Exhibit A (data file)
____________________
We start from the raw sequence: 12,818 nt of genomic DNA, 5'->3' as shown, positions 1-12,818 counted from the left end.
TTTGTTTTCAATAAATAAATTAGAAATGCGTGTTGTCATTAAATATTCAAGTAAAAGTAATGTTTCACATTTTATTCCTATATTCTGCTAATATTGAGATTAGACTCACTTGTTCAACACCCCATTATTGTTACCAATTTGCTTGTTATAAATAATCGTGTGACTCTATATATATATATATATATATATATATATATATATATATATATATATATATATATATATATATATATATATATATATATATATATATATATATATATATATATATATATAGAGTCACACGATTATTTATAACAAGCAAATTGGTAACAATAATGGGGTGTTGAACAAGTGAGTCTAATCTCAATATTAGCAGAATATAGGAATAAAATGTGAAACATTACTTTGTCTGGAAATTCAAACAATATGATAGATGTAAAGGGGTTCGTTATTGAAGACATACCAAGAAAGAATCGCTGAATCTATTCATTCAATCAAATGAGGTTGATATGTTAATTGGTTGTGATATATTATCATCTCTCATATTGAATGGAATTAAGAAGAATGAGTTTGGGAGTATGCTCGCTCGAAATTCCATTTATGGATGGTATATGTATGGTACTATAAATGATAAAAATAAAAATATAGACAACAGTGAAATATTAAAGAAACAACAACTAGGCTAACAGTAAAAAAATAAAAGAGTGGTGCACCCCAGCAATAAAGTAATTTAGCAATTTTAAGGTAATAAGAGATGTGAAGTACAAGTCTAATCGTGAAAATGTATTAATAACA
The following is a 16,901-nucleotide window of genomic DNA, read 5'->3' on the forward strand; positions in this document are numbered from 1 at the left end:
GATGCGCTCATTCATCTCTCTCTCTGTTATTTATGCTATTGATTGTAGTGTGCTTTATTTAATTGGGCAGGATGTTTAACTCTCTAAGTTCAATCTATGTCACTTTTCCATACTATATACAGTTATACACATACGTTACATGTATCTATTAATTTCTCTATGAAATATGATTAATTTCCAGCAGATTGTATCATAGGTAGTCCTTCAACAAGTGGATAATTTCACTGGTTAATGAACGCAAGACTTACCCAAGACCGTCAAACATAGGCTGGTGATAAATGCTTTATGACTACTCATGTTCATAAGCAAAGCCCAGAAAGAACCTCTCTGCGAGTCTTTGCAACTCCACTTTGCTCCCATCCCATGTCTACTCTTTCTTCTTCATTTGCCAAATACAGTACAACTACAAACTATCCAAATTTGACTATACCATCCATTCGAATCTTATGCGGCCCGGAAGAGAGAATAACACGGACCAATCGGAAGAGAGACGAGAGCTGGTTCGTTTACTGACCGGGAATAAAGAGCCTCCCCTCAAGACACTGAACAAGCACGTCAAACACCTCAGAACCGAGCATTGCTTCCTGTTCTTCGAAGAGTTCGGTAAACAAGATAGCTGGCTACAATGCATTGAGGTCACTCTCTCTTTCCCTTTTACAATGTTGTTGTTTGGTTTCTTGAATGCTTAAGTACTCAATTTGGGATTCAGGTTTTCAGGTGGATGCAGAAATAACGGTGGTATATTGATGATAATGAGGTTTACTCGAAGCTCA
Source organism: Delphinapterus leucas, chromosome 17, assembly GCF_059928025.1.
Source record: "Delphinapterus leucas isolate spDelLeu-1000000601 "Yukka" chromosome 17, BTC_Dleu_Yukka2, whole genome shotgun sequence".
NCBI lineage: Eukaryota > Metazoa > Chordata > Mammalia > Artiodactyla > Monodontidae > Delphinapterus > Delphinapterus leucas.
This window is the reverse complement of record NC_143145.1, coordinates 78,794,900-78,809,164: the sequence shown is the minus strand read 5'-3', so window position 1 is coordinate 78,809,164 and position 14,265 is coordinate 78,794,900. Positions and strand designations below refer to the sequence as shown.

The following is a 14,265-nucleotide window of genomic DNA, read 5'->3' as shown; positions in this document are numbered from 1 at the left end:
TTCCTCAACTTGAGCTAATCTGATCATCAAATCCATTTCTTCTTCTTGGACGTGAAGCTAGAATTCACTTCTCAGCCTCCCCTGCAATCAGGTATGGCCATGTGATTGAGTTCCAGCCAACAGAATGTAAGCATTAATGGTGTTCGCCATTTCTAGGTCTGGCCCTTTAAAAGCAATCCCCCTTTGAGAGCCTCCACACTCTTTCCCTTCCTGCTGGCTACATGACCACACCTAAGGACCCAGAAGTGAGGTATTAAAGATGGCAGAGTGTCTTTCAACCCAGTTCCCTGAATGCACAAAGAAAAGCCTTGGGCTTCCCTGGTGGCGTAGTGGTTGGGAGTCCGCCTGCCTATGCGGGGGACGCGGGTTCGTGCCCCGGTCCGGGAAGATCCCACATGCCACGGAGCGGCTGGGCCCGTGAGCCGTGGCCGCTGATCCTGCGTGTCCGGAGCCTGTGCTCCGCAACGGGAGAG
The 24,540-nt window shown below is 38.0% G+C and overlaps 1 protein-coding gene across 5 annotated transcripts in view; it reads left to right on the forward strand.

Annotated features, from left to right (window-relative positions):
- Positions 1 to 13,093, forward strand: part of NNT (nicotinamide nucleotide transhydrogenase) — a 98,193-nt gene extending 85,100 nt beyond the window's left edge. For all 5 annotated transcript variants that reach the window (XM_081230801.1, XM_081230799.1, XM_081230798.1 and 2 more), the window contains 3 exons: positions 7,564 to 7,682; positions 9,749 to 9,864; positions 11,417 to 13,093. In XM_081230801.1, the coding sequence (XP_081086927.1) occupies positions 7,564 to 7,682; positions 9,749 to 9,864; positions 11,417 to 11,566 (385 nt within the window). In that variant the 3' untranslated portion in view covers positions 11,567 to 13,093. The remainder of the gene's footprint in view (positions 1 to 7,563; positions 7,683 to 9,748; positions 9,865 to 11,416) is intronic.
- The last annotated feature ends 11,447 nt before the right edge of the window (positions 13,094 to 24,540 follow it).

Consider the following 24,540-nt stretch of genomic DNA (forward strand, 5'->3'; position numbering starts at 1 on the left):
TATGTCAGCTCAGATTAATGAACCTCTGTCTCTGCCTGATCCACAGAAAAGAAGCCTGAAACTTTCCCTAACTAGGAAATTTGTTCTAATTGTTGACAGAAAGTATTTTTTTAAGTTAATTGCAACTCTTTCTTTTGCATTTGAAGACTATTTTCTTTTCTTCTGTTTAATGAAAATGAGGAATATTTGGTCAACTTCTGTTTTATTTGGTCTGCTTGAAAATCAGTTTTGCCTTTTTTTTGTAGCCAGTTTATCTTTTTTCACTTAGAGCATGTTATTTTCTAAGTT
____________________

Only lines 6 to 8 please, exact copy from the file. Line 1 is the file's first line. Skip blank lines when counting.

Source record: "Delphinapterus leucas isolate spDelLeu-1000000601 "Yukka" chromosome 17, BTC_Dleu_Yukka2, whole genome shotgun sequence".
NCBI lineage: Eukaryota > Metazoa > Chordata > Mammalia > Artiodactyla > Monodontidae > Delphinapterus > Delphinapterus leucas.
This window is the reverse complement of record NC_143145.1, coordinates 78,794,900-78,809,164: the sequence shown is the minus strand read 5'-3', so window position 1 is coordinate 78,809,164 and position 14,265 is coordinate 78,794,900. Positions and strand designations below refer to the sequence as shown.